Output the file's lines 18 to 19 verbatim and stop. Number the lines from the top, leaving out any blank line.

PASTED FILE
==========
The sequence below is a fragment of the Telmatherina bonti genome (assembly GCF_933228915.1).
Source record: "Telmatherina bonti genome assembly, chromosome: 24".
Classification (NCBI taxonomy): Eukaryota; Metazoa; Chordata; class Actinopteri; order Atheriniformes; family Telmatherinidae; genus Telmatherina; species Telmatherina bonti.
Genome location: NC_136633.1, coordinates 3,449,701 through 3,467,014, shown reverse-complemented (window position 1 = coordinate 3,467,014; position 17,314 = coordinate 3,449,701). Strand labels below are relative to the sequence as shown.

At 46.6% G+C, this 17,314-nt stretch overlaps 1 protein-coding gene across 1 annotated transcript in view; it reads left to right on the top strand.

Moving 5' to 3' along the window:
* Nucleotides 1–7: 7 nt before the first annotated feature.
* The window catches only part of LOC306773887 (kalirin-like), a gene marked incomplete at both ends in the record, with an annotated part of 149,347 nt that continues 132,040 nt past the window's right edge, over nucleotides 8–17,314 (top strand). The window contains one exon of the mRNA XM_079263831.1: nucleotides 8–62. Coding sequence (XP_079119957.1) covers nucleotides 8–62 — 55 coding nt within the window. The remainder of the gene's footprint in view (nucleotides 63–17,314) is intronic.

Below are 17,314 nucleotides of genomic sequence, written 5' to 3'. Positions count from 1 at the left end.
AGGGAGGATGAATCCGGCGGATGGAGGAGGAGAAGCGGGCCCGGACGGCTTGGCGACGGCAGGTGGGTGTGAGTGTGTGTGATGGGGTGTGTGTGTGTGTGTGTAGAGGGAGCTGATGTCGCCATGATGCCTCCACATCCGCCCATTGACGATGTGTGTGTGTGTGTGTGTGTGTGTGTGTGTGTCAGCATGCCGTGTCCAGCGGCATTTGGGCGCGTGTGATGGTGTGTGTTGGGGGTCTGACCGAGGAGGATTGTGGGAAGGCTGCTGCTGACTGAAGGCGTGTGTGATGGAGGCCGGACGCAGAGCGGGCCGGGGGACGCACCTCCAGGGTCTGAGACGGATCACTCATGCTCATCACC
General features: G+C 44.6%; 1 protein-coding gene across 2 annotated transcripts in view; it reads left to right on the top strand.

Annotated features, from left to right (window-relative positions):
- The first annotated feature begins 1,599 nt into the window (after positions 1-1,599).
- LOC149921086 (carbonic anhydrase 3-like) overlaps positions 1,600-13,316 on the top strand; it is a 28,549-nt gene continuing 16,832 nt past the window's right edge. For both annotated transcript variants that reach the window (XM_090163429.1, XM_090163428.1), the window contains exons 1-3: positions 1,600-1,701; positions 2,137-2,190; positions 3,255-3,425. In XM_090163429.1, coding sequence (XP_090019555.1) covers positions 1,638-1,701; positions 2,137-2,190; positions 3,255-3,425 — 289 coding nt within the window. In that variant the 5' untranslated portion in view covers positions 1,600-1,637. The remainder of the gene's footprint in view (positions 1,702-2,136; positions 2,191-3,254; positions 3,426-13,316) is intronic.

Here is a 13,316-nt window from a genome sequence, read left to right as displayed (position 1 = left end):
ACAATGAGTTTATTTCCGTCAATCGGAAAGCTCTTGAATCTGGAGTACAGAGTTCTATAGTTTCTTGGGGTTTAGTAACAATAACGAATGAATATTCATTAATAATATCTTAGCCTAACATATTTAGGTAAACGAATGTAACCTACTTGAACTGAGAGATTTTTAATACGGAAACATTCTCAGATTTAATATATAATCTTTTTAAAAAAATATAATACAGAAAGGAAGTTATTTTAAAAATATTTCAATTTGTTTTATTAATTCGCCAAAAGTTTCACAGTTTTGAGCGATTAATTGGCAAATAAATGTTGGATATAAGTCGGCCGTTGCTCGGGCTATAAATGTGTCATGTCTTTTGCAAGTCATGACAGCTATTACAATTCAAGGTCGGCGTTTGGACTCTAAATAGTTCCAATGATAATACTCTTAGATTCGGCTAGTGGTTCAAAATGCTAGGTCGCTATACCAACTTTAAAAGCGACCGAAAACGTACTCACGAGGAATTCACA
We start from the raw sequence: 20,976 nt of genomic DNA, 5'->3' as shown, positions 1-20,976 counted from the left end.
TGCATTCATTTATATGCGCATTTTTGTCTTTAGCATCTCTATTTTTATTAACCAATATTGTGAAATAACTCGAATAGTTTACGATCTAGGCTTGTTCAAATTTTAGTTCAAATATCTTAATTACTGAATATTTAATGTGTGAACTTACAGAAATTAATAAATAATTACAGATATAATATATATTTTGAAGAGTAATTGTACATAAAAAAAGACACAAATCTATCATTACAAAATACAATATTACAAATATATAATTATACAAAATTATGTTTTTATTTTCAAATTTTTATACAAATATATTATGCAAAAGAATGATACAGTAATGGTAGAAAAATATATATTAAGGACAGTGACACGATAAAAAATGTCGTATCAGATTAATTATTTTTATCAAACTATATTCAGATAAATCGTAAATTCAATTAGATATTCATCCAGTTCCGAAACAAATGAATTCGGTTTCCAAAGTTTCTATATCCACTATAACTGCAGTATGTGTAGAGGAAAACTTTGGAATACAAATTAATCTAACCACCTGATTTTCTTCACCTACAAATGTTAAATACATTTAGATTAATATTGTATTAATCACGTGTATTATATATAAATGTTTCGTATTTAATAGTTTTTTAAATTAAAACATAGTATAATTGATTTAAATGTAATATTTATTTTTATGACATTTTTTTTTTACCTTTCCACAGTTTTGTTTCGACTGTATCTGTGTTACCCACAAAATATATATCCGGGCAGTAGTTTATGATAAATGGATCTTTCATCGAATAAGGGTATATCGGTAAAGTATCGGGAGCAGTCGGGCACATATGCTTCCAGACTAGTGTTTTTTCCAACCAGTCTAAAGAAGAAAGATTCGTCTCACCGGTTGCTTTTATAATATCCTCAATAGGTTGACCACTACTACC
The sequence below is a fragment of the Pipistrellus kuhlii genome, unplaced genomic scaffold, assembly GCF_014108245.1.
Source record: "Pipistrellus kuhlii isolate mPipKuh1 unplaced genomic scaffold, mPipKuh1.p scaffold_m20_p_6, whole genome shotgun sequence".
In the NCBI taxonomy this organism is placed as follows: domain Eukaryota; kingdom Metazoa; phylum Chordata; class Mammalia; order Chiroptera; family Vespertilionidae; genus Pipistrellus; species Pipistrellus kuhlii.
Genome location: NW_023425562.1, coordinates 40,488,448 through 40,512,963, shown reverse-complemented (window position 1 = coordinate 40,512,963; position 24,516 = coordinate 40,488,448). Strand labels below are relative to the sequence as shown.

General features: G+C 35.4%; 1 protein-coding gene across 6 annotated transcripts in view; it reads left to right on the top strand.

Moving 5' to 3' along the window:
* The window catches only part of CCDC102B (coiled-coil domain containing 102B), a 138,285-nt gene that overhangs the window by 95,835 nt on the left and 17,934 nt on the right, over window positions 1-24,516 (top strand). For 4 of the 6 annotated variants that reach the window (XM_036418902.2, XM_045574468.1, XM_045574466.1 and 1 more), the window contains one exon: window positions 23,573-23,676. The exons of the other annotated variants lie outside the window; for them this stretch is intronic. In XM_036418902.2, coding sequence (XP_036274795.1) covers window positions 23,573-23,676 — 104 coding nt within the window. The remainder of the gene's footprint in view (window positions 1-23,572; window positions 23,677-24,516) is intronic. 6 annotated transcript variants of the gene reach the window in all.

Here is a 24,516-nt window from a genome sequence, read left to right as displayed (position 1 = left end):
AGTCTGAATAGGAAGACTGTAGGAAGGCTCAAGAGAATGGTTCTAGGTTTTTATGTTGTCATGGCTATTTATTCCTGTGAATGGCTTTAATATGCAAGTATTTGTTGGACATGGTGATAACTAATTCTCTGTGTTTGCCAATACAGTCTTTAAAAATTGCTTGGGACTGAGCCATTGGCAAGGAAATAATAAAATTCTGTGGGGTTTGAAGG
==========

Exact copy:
TGCATTCATTTATATGCGCATTTTTGTCTTTAGCATCTCTATTTTTATTAACCAATATTGTGAAATAACTCGAATAGTTTACGATCTAGGCTTGTTCAAATTTTAGTTCAAATATCTTAATTACTGAATATTTAATGTGTGAACTTACAGAAATTAATAAATAATTACAGATATAATATATATTTTGAAGAGTAATTGTACATAAAAAAAGACACAAATCTATCATTACAAAATACAATATTACAAATATATAATTATACAAAATTATGTTTTTATTTTCAAATTTTTATACAAATATATTATGCAAAAGAATGATACAGTAATGGTAGAAAAATATATATTAAGGACAGTGACACGATAAAAAATGTCGTATCAGATTAATTATTTTTATCAAACTATATTCAGATAAATCGTAAATTCAATTAGATATTCATCCAGTTCCGAAACAAATGAATTCGGTTTCCAAAGTTTCTATATCCACTATAACTGCAGTATGTGTAGAGGAAAACTTTGGAATACAAATTAATCTAACCACCTGATTTTCTTCACCTACAAATGTTAAATACATTTAGATTAATATTGTATTAATCACGTGTATTATATATAAATGTTTCGTATTTAATAGTTTTTTAAATTAAAACATAGTATAATTGATTTAAATGTAATATTTATTTTTATGACATTTTTTTTTTACCTTTCCACAGTTTTGTTTCGACTGTATCTGTGTTACCCACAAAATATATATCCGGGCAGTAGTTTATGATAAATGGATCTTTCATCGAATAAGGGTATATCGGTAAAGTATCGGGAGCAGTCGGGCACATATGCTTCCAGACTAGTGTTTTTTCCAACCAGTCTAAAGAAGAAAGATTCGTCTCACCGGTTGCTTTTATAATATCCTCAATAGGTTGACCACTACTACC
The sequence below is a fragment of the Pipistrellus kuhlii genome, unplaced genomic scaffold, assembly GCF_014108245.1.